The Rainier Valley Post has a nice piece up on the greater implications of the potential rezone around the Mt. Baker light rail station. Within the proposal is the potential for large-scale buildings (up to 10-20 stories) and some greater traffic/pedestrian changes. The RVP’s entire piece (including the links to other discussions and articles on the proposal) is worth worth reading:
This week, the community is invited to attend a public hearing on the City’s controversial plans to rezone the Mt. Baker/North Rainier area of the Rainier Valley.
The Seattle City Council is currently considering legislation that would rezone 109 parcels of land across a 26-acre swath of land around the Mt. Baker neighborhood in the North Rainier Valley. The zoning changes are part of the North Rainier Neighborhood Plan, drafted by the Department of Planning and Development between 2009 and 2010, which was designed as a blueprint for increasing density and walkability around the Mt. Baker light rail station by adding more housing and businesses.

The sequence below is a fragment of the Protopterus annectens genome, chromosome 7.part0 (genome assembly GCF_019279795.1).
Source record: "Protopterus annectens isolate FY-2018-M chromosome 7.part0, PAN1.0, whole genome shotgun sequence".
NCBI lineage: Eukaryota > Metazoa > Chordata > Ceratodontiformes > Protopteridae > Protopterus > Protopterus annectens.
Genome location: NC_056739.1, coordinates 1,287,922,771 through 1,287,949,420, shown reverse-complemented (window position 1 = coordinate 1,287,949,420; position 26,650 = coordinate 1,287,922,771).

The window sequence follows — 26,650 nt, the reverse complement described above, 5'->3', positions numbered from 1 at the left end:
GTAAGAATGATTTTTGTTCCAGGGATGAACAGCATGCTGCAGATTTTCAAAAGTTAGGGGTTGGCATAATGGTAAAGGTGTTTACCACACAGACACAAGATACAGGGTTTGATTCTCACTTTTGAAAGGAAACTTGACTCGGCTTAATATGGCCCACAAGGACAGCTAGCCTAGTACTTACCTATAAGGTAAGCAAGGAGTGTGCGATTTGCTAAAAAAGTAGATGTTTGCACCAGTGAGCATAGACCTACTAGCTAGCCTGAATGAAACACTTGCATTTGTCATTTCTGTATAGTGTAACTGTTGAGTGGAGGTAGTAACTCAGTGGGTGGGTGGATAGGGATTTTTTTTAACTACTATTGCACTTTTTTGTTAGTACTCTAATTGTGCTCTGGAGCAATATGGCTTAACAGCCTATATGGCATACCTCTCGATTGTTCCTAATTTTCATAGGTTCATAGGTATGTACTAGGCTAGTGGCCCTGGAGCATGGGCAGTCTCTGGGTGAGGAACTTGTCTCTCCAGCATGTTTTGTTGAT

The City says the plan was designed as a “joint effort” with neighborhood residents to “encourage future development that brings new business to the area, creates a more pedestrian friendly environment and encourages use of light rail.”
If you want to find out more and be a part of the discussion:
Tell your elected officials this Thurs., May 1, at a public hearing with the committee at the 2100 Building (2100 24th Ave. S.) at 6 pm. Each member of the public will have up to 2 minutes to address the committee, and public comment sign-up sheets will be available at 5:30 p.m. Seattle City Councilmembers Mike O’Brien, Tim Burgess and Nick Licata are expected to attend.